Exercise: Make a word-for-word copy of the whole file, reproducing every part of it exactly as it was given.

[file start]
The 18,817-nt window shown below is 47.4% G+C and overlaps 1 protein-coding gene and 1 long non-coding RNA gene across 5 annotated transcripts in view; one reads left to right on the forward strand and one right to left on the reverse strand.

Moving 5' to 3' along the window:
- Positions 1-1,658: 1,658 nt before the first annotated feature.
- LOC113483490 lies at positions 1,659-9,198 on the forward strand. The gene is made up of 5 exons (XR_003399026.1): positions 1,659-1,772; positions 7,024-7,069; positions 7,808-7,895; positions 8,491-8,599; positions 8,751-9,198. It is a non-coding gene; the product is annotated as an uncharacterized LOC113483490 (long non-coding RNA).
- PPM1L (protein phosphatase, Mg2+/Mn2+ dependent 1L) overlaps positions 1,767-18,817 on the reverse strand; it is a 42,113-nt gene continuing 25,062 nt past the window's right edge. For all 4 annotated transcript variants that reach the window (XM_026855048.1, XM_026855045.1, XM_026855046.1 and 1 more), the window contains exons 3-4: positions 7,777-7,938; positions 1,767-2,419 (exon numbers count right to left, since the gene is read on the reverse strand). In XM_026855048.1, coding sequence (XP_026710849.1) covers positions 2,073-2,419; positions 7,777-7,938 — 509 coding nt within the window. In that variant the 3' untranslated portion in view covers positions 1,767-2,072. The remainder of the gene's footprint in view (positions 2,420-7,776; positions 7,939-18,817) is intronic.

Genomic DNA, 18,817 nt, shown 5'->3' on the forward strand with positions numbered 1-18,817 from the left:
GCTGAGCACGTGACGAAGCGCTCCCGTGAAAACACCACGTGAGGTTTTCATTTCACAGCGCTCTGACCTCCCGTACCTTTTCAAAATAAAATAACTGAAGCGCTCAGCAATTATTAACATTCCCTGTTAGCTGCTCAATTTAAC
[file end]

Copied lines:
The 18,817-nt window shown below is 47.4% G+C and overlaps 1 protein-coding gene and 1 long non-coding RNA gene across 5 annotated transcripts in view; one reads left to right on the forward strand and one right to left on the reverse strand.

Moving 5' to 3' along the window:
- Positions 1-1,658: 1,658 nt before the first annotated feature.
- LOC113483490 lies at positions 1,659-9,198 on the forward strand. The gene is made up of 5 exons (XR_003399026.1): positions 1,659-1,772; positions 7,024-7,069; positions 7,808-7,895; positions 8,491-8,599; positions 8,751-9,198. It is a non-coding gene; the product is annotated as an uncharacterized LOC113483490 (long non-coding RNA).
- PPM1L (protein phosphatase, Mg2+/Mn2+ dependent 1L) overlaps positions 1,767-18,817 on the reverse strand; it is a 42,113-nt gene continuing 25,062 nt past the window's right edge. For all 4 annotated transcript variants that reach the window (XM_026855048.1, XM_026855045.1, XM_026855046.1 and 1 more), the window contains exons 3-4: positions 7,777-7,938; positions 1,767-2,419 (exon numbers count right to left, since the gene is read on the reverse strand). In XM_026855048.1, coding sequence (XP_026710849.1) covers positions 2,073-2,419; positions 7,777-7,938 — 509 coding nt within the window. In that variant the 3' untranslated portion in view covers positions 1,767-2,072. The remainder of the gene's footprint in view (positions 2,420-7,776; positions 7,939-18,817) is intronic.

Genomic DNA, 18,817 nt, shown 5'->3' on the forward strand with positions numbered 1-18,817 from the left:
GCTGAGCACGTGACGAAGCGCTCCCGTGAAAACACCACGTGAGGTTTTCATTTCACAGCGCTCTGACCTCCCGTACCTTTTCAAAATAAAATAACTGAAGCGCTCAGCAATTATTAACATTCCCTGTTAGCTGCTCAATTTAAC